“And by and by Christopher Robin came to an end of things,
and he was silent, and he sat there, looking out over the
world just wishing it wouldn’t stop.” — A.A. Milne
Much time has passed since I visited the mother of my lifelong friend. I marvel at the diminutive woman across from me. At eighty-four, her eyes shine brighter than mine and her laughter is a violin lightly plucking the strings of my heart.
“I remember the first time we saw you,” she says with a mischievous glint. Thus begins a story told and retold, yet one I’ve never tired of hearing.
“Y’all were new neighbors.” She grins. “My chirren were playing in the backyard when Dickie started screaming. Like to scared me to death. He said, ‘Huh hit me wit’ th’ cat!’ ”
Contrite even after all these years, the color of embarrassment crawls up my face.
“When I asked where you had come from, the kids said you just wandered up.”
She purses her lips into a tight smile. “Then your mama came looking for you.”
I was three-years-old, and it wasn’t the last time I wandered away. “Why did I hit Dickie with that mechanical cat I’ve heard about for years?”
She shakes her head. “You had it. He wanted it. That was that. You and Peggy began your life-long friendship that day. And your mama, bless her heart, and I became friends for life, too.”
This beautiful lady sighs and shifts slightly in her straight-back chair, a necessity since lumbar surgery. The almost imperceptible movement is the closest she comes to a complaint.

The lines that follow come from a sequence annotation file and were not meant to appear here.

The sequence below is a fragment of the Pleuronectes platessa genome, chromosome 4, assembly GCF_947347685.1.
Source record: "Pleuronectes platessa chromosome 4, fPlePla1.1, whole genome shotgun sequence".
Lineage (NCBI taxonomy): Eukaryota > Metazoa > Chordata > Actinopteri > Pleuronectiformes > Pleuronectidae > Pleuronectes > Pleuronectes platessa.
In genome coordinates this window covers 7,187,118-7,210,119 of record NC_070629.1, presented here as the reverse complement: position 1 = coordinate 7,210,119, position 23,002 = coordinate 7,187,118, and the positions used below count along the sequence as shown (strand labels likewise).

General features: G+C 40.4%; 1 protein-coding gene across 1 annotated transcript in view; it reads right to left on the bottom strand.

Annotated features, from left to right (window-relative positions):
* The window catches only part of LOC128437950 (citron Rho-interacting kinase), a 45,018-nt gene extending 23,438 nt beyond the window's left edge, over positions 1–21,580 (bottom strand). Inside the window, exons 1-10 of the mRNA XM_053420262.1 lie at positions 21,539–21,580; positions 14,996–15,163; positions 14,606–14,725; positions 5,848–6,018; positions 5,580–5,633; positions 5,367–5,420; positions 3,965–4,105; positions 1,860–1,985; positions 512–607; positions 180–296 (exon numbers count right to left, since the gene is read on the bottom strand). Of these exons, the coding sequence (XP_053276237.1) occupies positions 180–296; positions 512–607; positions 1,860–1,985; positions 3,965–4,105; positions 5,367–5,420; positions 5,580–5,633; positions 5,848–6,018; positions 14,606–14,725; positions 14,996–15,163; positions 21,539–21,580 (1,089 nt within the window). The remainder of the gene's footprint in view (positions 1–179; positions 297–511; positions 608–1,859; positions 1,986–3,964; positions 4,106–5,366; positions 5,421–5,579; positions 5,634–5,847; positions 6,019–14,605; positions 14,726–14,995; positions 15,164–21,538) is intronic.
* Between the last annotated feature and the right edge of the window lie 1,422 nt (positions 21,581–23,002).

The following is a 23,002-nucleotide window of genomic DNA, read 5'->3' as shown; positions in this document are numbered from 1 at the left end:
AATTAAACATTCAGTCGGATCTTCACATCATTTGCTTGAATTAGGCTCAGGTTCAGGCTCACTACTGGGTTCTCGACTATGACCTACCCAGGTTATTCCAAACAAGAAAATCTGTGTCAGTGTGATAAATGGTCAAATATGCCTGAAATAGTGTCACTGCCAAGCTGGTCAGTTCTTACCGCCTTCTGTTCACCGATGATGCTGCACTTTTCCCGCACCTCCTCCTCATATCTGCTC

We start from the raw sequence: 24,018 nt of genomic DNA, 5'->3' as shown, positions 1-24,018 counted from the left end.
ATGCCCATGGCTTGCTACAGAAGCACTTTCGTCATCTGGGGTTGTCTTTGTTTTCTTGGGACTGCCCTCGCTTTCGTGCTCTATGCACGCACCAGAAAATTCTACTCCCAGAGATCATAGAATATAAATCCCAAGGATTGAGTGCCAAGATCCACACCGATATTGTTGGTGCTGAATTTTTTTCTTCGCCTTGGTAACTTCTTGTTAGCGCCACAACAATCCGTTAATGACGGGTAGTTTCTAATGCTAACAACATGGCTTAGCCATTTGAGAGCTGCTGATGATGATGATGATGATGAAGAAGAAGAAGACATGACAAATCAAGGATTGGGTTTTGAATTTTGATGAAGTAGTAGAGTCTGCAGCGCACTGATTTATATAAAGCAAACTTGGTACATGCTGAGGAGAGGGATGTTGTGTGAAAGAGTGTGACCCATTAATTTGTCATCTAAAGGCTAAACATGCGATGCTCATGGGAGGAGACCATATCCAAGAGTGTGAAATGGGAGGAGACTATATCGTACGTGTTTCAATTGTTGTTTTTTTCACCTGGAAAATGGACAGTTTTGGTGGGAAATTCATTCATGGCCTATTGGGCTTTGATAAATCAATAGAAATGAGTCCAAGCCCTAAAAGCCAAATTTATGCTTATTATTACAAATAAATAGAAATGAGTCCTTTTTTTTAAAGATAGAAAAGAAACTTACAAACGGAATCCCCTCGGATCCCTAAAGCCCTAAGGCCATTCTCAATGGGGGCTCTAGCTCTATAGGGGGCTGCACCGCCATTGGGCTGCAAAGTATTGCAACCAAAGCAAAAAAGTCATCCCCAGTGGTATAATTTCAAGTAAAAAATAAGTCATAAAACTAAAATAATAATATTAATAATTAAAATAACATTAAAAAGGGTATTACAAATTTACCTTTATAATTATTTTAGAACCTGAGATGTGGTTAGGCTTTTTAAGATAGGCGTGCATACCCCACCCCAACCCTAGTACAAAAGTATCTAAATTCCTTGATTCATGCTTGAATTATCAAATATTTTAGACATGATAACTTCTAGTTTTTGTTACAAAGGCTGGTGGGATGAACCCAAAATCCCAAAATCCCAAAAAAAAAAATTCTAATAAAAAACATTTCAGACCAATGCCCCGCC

We talk about our families, speak of grandchildren, her grands and great-grands. She digs out a shoebox of babies born to people I have never met. She says she’s happy here at The Home with a screen door she can open for cross-breezes.
We don’t mention Peggy, my first friend, gone now for a decade. The pain is too raw. My gaze drifts to Peg’s picture identical to one of my own. I ask about Peggy’s son.
She laughs. “That boy’ll never change. He will pee on your foot and make you believe it’s raining. But he’ll give you the shirt off his back if you say you like it, and hug till you’re begging for mercy.”
Like his mother, I think, and catch my breath. “That boy was so worried about Peggy. We all were.”
My other mother looks down quickly and I fear I’ve opened a wound not yet healed. She looks back up and for a moment, we share the depth of our sorrow, our need for closure.
“My daughter was a brave girl and hated giving up. She taught us a lot about courage, didn’t she?”
I catch my breath again. I don’t want to cry in front of this woman who buried a son, a daughter, a husband; a cancer survivor who smiles through her pain. I know where Peggy got her courage.
I stand and hug her awkwardly. “I’ll come back real soon.”
Only after her door is closed do I allow my reservoir of tears to bathe my sad soul.
I believe courage wears many faces.
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